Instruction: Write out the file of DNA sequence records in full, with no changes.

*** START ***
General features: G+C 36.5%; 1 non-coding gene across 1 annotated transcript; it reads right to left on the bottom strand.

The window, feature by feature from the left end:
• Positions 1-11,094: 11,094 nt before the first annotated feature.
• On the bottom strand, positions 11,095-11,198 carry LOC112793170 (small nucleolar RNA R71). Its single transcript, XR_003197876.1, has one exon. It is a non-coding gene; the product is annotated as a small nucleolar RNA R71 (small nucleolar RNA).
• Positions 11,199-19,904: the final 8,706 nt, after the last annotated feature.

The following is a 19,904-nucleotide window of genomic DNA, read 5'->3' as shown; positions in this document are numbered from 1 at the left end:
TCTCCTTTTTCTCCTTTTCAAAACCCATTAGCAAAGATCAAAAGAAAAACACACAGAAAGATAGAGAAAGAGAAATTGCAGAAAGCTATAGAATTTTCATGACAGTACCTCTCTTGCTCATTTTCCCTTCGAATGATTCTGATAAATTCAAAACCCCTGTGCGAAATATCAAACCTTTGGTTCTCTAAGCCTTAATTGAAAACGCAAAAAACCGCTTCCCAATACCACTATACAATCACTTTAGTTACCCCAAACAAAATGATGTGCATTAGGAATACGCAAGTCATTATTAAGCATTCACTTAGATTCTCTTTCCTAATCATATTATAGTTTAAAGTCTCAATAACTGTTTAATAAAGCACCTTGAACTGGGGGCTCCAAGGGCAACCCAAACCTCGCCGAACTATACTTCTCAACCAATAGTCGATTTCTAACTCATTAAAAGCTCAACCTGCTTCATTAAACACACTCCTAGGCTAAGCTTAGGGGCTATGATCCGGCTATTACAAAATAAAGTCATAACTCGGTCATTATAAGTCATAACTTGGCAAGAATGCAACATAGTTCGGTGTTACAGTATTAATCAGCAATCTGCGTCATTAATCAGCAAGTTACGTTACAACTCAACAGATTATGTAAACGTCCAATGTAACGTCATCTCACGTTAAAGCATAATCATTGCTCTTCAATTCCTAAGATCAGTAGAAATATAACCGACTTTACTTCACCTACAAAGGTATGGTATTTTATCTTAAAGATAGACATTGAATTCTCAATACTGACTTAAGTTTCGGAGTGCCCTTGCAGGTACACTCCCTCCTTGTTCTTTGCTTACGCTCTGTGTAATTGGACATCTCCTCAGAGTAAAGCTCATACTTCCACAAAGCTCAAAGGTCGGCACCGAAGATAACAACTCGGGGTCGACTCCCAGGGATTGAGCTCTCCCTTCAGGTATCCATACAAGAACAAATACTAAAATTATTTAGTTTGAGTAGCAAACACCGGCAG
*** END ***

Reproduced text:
General features: G+C 36.5%; 1 non-coding gene across 1 annotated transcript; it reads right to left on the bottom strand.

The window, feature by feature from the left end:
• Positions 1-11,094: 11,094 nt before the first annotated feature.
• On the bottom strand, positions 11,095-11,198 carry LOC112793170 (small nucleolar RNA R71). Its single transcript, XR_003197876.1, has one exon. It is a non-coding gene; the product is annotated as a small nucleolar RNA R71 (small nucleolar RNA).
• Positions 11,199-19,904: the final 8,706 nt, after the last annotated feature.

The following is a 19,904-nucleotide window of genomic DNA, read 5'->3' as shown; positions in this document are numbered from 1 at the left end:
TCTCCTTTTTCTCCTTTTCAAAACCCATTAGCAAAGATCAAAAGAAAAACACACAGAAAGATAGAGAAAGAGAAATTGCAGAAAGCTATAGAATTTTCATGACAGTACCTCTCTTGCTCATTTTCCCTTCGAATGATTCTGATAAATTCAAAACCCCTGTGCGAAATATCAAACCTTTGGTTCTCTAAGCCTTAATTGAAAACGCAAAAAACCGCTTCCCAATACCACTATACAATCACTTTAGTTACCCCAAACAAAATGATGTGCATTAGGAATACGCAAGTCATTATTAAGCATTCACTTAGATTCTCTTTCCTAATCATATTATAGTTTAAAGTCTCAATAACTGTTTAATAAAGCACCTTGAACTGGGGGCTCCAAGGGCAACCCAAACCTCGCCGAACTATACTTCTCAACCAATAGTCGATTTCTAACTCATTAAAAGCTCAACCTGCTTCATTAAACACACTCCTAGGCTAAGCTTAGGGGCTATGATCCGGCTATTACAAAATAAAGTCATAACTCGGTCATTATAAGTCATAACTTGGCAAGAATGCAACATAGTTCGGTGTTACAGTATTAATCAGCAATCTGCGTCATTAATCAGCAAGTTACGTTACAACTCAACAGATTATGTAAACGTCCAATGTAACGTCATCTCACGTTAAAGCATAATCATTGCTCTTCAATTCCTAAGATCAGTAGAAATATAACCGACTTTACTTCACCTACAAAGGTATGGTATTTTATCTTAAAGATAGACATTGAATTCTCAATACTGACTTAAGTTTCGGAGTGCCCTTGCAGGTACACTCCCTCCTTGTTCTTTGCTTACGCTCTGTGTAATTGGACATCTCCTCAGAGTAAAGCTCATACTTCCACAAAGCTCAAAGGTCGGCACCGAAGATAACAACTCGGGGTCGACTCCCAGGGATTGAGCTCTCCCTTCAGGTATCCATACAAGAACAAATACTAAAATTATTTAGTTTGAGTAGCAAACACCGGCAG